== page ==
Does the Popularity of the United States Matter and Should It Affect Policy Decisions?

Posted by Frederick Jones
January 9, 2008
Protesters of U.S. Foreign Policy

Lots of polls show that foreign publics have a poor opinion of the U.S. Some people argue that this means the U.S. should change its policies to make them more popular outside the U.S. Others contend that foreign policy decisions need to reflect U.S. national interests, irrespective of their popularity.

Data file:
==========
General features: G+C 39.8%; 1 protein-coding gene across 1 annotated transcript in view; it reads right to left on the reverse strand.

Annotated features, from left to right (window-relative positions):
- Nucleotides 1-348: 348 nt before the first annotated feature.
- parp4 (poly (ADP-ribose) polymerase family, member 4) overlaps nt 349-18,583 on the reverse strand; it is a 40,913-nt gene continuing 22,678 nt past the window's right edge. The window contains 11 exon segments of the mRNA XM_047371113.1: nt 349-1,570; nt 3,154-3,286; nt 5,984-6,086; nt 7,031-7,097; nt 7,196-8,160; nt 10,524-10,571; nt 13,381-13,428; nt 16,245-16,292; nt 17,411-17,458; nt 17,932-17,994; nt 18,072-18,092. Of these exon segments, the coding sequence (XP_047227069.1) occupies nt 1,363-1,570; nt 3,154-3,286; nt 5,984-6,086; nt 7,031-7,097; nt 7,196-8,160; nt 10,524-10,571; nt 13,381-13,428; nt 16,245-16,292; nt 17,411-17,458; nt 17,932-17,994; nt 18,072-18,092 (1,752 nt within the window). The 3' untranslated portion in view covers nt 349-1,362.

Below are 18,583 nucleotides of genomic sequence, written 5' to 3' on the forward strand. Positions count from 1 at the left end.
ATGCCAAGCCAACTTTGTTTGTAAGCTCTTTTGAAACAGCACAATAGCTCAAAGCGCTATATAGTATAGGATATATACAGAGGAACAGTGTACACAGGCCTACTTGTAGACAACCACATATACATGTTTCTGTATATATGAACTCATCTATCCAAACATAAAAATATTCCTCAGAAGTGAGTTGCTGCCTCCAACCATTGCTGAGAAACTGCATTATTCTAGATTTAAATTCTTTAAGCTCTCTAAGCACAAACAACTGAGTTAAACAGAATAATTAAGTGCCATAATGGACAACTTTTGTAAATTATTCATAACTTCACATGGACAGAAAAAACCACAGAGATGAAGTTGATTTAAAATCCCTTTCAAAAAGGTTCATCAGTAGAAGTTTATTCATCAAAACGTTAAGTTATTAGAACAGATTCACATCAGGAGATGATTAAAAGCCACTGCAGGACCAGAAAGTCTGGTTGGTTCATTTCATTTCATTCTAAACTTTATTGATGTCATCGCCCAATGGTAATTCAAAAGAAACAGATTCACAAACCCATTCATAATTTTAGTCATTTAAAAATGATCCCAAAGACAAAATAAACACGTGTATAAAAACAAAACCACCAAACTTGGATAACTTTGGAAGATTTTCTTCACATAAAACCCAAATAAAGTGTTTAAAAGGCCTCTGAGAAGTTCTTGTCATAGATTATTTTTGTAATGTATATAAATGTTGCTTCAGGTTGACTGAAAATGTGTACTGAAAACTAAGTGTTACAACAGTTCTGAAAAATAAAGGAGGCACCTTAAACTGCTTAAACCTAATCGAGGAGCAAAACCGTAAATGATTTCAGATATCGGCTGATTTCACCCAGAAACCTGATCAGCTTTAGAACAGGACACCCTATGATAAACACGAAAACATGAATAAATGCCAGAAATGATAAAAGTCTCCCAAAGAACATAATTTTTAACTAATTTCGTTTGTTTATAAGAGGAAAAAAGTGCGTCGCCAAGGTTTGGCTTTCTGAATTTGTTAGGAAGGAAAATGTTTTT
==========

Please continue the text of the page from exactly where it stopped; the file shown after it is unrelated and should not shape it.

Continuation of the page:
Does the popularity of United States matter and should it affect policy decisions?



United States
January 22, 2008

Bill in U.S.A. writes: